NPR on 08/04/2018 by Eric Westervelt
As legalization of recreational and medical marijuana continues to expand, police across the country are more concerned than ever about stoned drivers taking to the nation’s roads and freeways, endangering lives.
With few accurate roadside tools to detect pot impairment, police today have to rely largely on field sobriety tests developed to fight drunk driving or old-fashioned observation, which can be foiled with Visine or breath mints.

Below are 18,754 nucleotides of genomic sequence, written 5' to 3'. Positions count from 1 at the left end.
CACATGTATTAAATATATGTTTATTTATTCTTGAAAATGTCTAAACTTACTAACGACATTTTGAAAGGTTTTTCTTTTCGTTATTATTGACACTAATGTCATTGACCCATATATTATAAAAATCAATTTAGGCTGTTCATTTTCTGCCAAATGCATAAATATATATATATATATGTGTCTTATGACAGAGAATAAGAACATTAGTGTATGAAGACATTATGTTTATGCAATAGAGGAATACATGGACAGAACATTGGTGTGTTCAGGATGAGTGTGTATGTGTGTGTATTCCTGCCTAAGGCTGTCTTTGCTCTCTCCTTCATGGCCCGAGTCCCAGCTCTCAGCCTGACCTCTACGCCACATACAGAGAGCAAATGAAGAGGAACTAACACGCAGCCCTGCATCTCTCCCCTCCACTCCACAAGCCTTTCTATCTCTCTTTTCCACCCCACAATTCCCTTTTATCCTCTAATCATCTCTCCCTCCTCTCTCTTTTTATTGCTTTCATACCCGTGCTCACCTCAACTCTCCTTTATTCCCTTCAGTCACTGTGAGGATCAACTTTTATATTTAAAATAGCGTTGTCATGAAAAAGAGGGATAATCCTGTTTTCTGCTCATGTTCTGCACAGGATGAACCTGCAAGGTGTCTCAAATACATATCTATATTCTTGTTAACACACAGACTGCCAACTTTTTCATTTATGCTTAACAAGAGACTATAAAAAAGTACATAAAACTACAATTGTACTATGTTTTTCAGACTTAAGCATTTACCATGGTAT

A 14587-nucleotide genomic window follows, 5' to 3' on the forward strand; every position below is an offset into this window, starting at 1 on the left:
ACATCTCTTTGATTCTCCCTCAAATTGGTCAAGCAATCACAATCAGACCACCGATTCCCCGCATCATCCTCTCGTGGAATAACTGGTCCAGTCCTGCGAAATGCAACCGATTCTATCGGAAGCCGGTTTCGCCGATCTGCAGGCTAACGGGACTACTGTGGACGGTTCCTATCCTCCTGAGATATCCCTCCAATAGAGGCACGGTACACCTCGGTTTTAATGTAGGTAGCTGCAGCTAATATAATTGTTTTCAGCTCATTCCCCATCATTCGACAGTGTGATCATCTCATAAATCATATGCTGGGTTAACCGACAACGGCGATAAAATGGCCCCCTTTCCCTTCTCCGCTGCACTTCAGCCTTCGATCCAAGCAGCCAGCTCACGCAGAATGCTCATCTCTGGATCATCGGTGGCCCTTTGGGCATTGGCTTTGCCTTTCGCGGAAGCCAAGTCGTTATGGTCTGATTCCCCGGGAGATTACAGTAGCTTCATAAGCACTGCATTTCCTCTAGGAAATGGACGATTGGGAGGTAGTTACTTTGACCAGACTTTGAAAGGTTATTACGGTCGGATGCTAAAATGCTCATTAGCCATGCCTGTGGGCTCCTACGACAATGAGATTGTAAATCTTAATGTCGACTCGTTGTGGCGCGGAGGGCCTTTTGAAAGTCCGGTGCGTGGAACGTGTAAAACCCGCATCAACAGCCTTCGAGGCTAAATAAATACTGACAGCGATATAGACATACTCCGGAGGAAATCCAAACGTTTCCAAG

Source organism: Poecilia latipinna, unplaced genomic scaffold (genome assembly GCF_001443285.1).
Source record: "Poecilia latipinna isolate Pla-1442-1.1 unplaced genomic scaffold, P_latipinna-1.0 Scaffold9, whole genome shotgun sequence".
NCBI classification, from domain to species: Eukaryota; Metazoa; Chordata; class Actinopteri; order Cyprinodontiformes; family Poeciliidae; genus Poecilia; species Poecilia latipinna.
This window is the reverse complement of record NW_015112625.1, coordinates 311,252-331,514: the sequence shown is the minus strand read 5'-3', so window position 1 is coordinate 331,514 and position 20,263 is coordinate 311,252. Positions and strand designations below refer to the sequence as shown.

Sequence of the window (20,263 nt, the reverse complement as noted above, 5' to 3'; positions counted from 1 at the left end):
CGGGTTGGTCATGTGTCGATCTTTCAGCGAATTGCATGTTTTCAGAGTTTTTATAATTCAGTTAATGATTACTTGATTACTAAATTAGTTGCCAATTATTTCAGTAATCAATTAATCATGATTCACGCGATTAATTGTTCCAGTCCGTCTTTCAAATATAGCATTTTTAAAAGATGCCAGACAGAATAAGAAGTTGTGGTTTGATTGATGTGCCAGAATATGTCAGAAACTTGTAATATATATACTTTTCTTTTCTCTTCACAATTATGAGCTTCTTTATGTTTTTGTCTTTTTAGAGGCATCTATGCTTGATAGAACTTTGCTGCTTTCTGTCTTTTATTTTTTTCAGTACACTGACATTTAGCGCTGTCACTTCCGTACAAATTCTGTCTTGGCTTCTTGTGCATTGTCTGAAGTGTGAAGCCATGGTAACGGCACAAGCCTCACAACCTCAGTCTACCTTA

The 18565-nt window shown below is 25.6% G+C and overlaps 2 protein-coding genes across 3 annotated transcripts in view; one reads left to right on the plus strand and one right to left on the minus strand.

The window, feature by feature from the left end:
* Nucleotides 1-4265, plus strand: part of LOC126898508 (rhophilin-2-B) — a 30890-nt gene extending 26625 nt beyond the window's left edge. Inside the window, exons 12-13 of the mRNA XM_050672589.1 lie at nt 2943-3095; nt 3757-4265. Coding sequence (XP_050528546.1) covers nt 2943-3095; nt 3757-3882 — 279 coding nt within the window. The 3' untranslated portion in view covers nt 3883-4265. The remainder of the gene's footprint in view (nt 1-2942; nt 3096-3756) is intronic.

That has left police, courts, public health advocates and recreational marijuana users themselves frustrated. Nine states and the District of Columbia have legalized recreational marijuana and 30 states and D.C. have legalized medical pot.
Now one California company claims it has made a major breakthrough in creating what some thought of as a unicorn: a marijuana breathalyzer.
“We are trying to make the establishment of impairment around marijuana rational and to balance fairness and safety,” says Hound Labs CEO Mike Lynn in his downtown Oakland, Calif., office.